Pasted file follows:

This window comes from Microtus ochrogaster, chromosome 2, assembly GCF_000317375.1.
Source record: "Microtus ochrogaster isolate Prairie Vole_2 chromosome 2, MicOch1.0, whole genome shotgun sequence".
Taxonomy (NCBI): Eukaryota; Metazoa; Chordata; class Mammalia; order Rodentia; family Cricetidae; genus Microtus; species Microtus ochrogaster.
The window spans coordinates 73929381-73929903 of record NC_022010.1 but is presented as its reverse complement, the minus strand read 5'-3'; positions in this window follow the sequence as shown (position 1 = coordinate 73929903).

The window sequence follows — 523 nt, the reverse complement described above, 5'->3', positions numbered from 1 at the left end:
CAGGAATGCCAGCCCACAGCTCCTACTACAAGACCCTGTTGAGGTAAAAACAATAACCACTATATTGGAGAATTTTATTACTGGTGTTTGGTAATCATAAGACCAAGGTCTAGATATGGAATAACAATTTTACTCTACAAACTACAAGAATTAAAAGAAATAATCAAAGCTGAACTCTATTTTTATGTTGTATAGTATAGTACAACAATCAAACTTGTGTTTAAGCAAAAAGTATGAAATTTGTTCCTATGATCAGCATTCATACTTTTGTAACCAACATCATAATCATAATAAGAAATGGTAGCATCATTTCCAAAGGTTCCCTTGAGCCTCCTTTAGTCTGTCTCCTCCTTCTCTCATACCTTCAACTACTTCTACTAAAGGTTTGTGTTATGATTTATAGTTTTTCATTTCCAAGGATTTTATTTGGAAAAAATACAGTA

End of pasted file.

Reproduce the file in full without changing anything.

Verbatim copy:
This window comes from Microtus ochrogaster, chromosome 2, assembly GCF_000317375.1.
Source record: "Microtus ochrogaster isolate Prairie Vole_2 chromosome 2, MicOch1.0, whole genome shotgun sequence".
Taxonomy (NCBI): Eukaryota; Metazoa; Chordata; class Mammalia; order Rodentia; family Cricetidae; genus Microtus; species Microtus ochrogaster.
The window spans coordinates 73929381-73929903 of record NC_022010.1 but is presented as its reverse complement, the minus strand read 5'-3'; positions in this window follow the sequence as shown (position 1 = coordinate 73929903).

The window sequence follows — 523 nt, the reverse complement described above, 5'->3', positions numbered from 1 at the left end:
CAGGAATGCCAGCCCACAGCTCCTACTACAAGACCCTGTTGAGGTAAAAACAATAACCACTATATTGGAGAATTTTATTACTGGTGTTTGGTAATCATAAGACCAAGGTCTAGATATGGAATAACAATTTTACTCTACAAACTACAAGAATTAAAAGAAATAATCAAAGCTGAACTCTATTTTTATGTTGTATAGTATAGTACAACAATCAAACTTGTGTTTAAGCAAAAAGTATGAAATTTGTTCCTATGATCAGCATTCATACTTTTGTAACCAACATCATAATCATAATAAGAAATGGTAGCATCATTTCCAAAGGTTCCCTTGAGCCTCCTTTAGTCTGTCTCCTCCTTCTCTCATACCTTCAACTACTTCTACTAAAGGTTTGTGTTATGATTTATAGTTTTTCATTTCCAAGGATTTTATTTGGAAAAAATACAGTA